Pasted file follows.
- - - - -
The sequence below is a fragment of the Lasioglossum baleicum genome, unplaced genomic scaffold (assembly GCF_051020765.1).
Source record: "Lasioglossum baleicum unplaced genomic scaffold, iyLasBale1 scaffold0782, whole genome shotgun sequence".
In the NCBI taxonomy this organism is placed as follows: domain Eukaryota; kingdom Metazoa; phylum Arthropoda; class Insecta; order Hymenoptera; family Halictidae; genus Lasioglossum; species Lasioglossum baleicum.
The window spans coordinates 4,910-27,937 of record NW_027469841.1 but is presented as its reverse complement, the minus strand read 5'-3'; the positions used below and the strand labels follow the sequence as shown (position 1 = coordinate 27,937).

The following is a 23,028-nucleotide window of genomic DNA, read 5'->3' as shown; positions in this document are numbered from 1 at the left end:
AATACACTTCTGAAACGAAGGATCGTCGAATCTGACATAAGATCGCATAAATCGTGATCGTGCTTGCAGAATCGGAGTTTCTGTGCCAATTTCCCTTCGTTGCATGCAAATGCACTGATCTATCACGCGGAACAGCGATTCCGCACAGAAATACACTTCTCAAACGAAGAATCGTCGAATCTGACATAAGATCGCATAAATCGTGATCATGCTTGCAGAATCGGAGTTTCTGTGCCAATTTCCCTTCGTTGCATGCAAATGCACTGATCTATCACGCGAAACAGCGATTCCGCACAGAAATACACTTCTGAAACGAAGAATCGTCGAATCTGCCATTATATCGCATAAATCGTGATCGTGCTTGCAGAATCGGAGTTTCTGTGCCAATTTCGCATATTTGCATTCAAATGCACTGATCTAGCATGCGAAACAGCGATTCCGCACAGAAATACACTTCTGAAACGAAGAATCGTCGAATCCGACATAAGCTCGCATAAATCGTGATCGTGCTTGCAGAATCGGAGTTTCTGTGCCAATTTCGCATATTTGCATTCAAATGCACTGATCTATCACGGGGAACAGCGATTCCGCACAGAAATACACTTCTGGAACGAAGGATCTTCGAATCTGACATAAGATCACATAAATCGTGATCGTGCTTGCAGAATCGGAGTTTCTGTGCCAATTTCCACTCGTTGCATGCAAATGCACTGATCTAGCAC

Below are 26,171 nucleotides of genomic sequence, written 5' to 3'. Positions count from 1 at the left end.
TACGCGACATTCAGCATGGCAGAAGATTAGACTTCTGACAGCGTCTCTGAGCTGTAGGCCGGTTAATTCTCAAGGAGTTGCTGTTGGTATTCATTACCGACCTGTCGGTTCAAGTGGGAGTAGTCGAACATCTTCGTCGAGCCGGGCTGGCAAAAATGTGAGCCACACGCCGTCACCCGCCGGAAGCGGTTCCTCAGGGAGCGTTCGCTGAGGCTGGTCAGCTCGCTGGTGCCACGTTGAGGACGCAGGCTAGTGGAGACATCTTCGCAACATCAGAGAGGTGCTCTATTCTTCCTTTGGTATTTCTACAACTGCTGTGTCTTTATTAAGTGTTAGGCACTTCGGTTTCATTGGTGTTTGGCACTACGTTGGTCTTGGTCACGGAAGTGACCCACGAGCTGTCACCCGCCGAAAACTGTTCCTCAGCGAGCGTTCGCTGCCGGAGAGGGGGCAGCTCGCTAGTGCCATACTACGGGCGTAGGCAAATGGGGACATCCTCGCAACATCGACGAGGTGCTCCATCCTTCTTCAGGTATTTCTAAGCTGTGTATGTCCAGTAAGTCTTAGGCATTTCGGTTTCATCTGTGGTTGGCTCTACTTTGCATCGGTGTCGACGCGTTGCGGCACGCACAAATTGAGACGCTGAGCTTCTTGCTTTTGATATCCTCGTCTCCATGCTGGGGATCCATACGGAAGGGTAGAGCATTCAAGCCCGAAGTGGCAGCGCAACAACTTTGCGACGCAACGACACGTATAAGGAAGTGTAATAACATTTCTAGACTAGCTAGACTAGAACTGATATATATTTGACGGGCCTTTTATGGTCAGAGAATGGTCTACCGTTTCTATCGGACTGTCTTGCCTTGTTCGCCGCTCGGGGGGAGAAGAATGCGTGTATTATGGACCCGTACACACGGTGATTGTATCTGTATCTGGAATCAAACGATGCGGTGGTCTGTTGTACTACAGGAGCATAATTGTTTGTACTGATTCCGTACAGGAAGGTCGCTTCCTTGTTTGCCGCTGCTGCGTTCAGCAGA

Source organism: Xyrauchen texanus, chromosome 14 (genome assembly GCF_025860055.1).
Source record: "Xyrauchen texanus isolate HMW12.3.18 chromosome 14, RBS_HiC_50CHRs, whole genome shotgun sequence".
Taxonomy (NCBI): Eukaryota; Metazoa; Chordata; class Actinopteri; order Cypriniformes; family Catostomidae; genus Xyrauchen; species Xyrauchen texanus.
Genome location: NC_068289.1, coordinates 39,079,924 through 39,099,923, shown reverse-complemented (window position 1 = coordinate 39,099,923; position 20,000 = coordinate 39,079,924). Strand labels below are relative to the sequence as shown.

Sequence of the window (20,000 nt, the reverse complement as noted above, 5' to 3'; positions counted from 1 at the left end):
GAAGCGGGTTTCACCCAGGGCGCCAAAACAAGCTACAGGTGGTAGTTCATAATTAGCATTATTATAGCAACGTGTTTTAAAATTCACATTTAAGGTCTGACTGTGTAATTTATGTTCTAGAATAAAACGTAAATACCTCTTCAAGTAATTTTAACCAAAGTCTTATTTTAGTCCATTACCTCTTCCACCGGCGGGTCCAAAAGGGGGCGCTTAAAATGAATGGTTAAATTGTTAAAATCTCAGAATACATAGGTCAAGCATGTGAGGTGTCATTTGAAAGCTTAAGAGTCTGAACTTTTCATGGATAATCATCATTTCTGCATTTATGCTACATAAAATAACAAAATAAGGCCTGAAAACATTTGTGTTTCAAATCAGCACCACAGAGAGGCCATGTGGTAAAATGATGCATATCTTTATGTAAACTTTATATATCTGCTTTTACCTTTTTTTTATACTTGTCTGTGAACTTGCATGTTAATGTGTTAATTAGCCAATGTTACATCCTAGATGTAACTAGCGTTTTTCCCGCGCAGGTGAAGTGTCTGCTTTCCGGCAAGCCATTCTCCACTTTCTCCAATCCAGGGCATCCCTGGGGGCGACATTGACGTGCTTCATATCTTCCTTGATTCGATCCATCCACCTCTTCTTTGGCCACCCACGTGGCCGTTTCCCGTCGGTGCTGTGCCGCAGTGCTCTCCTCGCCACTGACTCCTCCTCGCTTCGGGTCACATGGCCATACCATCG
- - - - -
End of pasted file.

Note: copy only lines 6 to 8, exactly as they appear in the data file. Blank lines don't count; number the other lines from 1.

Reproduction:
AATACACTTCTGAAACGAAGGATCGTCGAATCTGACATAAGATCGCATAAATCGTGATCGTGCTTGCAGAATCGGAGTTTCTGTGCCAATTTCCCTTCGTTGCATGCAAATGCACTGATCTATCACGCGGAACAGCGATTCCGCACAGAAATACACTTCTCAAACGAAGAATCGTCGAATCTGACATAAGATCGCATAAATCGTGATCATGCTTGCAGAATCGGAGTTTCTGTGCCAATTTCCCTTCGTTGCATGCAAATGCACTGATCTATCACGCGAAACAGCGATTCCGCACAGAAATACACTTCTGAAACGAAGAATCGTCGAATCTGCCATTATATCGCATAAATCGTGATCGTGCTTGCAGAATCGGAGTTTCTGTGCCAATTTCGCATATTTGCATTCAAATGCACTGATCTAGCATGCGAAACAGCGATTCCGCACAGAAATACACTTCTGAAACGAAGAATCGTCGAATCCGACATAAGCTCGCATAAATCGTGATCGTGCTTGCAGAATCGGAGTTTCTGTGCCAATTTCGCATATTTGCATTCAAATGCACTGATCTATCACGGGGAACAGCGATTCCGCACAGAAATACACTTCTGGAACGAAGGATCTTCGAATCTGACATAAGATCACATAAATCGTGATCGTGCTTGCAGAATCGGAGTTTCTGTGCCAATTTCCACTCGTTGCATGCAAATGCACTGATCTAGCAC

Below are 26,171 nucleotides of genomic sequence, written 5' to 3'. Positions count from 1 at the left end.
TACGCGACATTCAGCATGGCAGAAGATTAGACTTCTGACAGCGTCTCTGAGCTGTAGGCCGGTTAATTCTCAAGGAGTTGCTGTTGGTATTCATTACCGACCTGTCGGTTCAAGTGGGAGTAGTCGAACATCTTCGTCGAGCCGGGCTGGCAAAAATGTGAGCCACACGCCGTCACCCGCCGGAAGCGGTTCCTCAGGGAGCGTTCGCTGAGGCTGGTCAGCTCGCTGGTGCCACGTTGAGGACGCAGGCTAGTGGAGACATCTTCGCAACATCAGAGAGGTGCTCTATTCTTCCTTTGGTATTTCTACAACTGCTGTGTCTTTATTAAGTGTTAGGCACTTCGGTTTCATTGGTGTTTGGCACTACGTTGGTCTTGGTCACGGAAGTGACCCACGAGCTGTCACCCGCCGAAAACTGTTCCTCAGCGAGCGTTCGCTGCCGGAGAGGGGGCAGCTCGCTAGTGCCATACTACGGGCGTAGGCAAATGGGGACATCCTCGCAACATCGACGAGGTGCTCCATCCTTCTTCAGGTATTTCTAAGCTGTGTATGTCCAGTAAGTCTTAGGCATTTCGGTTTCATCTGTGGTTGGCTCTACTTTGCATCGGTGTCGACGCGTTGCGGCACGCACAAATTGAGACGCTGAGCTTCTTGCTTTTGATATCCTCGTCTCCATGCTGGGGATCCATACGGAAGGGTAGAGCATTCAAGCCCGAAGTGGCAGCGCAACAACTTTGCGACGCAACGACACGTATAAGGAAGTGTAATAACATTTCTAGACTAGCTAGACTAGAACTGATATATATTTGACGGGCCTTTTATGGTCAGAGAATGGTCTACCGTTTCTATCGGACTGTCTTGCCTTGTTCGCCGCTCGGGGGGAGAAGAATGCGTGTATTATGGACCCGTACACACGGTGATTGTATCTGTATCTGGAATCAAACGATGCGGTGGTCTGTTGTACTACAGGAGCATAATTGTTTGTACTGATTCCGTACAGGAAGGTCGCTTCCTTGTTTGCCGCTGCTGCGTTCAGCAGA